Decide which markets to enter (India,EU? ) 2. Decide how to enter the market- (J. V, FDI, exports? ) 3. Decide on the marketing strategy (global or multinational? ) 4. Decide on the marketing organization (centralized or decentralized) Some Advantages of Going Global: lower marketing costs, consistency in brand image, power and scope, economies of scale, etc. Some Disadvantages of Going Global: differences in consumer needs/wants (Venezuela/Colombia), differences in consumer responses to marketing, differences in competitive scope, differences in legal environments, differences in marketing institutions, etc.

Selecting Global Markets and Devising Market Entry Strategies Global Market Selection Criteria: economic environment, cultural environment, demographic environment, political/legal environment. 3 Global Market Entry Strategies (Important! ): 1. Export existing brands 2. Acquiring existing brands 3. Creating some form of brand alliance with another firm. Trade-Offs in Market Entry Strategy Strategy| Speed| Control| Investments| Geographic Extension(exporting existing brands)| slow| High| Medium| Brand Acquisition| fast| medium| high|

Brand Alliance| Moderate| low| Low| Designing Global Marketing Programs: Standardized or customized? Leverage global PODs and Advantages Global Positioning Considerations: Create mental maps, define core brand values and identify POP, POD/ 10 Commandments of Global Branding: 1. Understand similarities and differences in the global branding landscape 2. Don’t take short-cuts in brand building 3. Establish marketing infrastructure 4. Embrace integrated marketing communications 5. Cultivate brand partnerships 6. Balance Standardization and Customization 7.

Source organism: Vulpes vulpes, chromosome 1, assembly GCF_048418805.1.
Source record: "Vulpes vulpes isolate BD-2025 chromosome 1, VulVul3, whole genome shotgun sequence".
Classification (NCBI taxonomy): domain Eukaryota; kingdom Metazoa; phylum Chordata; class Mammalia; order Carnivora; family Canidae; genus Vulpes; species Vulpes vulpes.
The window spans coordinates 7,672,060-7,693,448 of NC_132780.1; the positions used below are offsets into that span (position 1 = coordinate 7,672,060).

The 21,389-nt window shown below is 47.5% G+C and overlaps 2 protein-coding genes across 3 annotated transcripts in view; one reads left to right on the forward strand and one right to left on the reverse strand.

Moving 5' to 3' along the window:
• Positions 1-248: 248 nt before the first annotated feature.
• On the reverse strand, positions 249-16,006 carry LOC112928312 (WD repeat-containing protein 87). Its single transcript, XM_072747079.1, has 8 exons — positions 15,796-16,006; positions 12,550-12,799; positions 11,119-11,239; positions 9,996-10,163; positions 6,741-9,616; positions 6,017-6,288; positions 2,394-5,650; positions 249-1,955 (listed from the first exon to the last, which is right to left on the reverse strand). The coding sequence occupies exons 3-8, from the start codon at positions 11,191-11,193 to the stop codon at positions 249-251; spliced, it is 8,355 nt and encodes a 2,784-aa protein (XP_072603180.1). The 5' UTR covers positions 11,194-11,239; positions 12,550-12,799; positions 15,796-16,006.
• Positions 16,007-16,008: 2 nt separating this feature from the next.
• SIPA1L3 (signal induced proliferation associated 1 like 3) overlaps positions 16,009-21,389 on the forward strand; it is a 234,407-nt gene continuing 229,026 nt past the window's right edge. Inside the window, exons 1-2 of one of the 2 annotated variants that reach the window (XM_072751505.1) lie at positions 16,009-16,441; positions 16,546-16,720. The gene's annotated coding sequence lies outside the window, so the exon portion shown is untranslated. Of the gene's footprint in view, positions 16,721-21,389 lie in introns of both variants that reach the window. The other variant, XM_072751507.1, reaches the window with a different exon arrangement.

Balance global and local control 8. Establish operable guidelines 9. Implement a global brand equity measurement system 10. Leverage brand elements Criteria to Develop Successful Global Brands and Viable Industries 3 Essential Criteria: 1. Global positioning and branding, 2. Technology that can be applied globally 3. Capabilities for local implementation Global Branding: Setting the Stage: Centralized: Power at HQ, strong creative theme. Conditions for success= education across the company, global appeal, global recognition of benefits, strong communication.

Decentralized: Power in the field, positioning varies with markets, multiple creative directions, create different consumer messages. Conditions for success=strong marketing leader, excellent communication across markets, strong localization opportunities Issues/Learning From Working Internationally: 1. Limited competitive information 2. Quality and training of staff (improving) 3. Limited understanding of research, media and alternative marketing techniques 4. Speed to market 5. Listen to locals 6. Logical vs. emotional consumers

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This sample is completed by Emma with Health Care as a major. She is a student at Emory University, Atlanta. All the content of this paper is her own research and point of view on Strategic Brand Management: Final Notes and can be used only as an alternative perspective.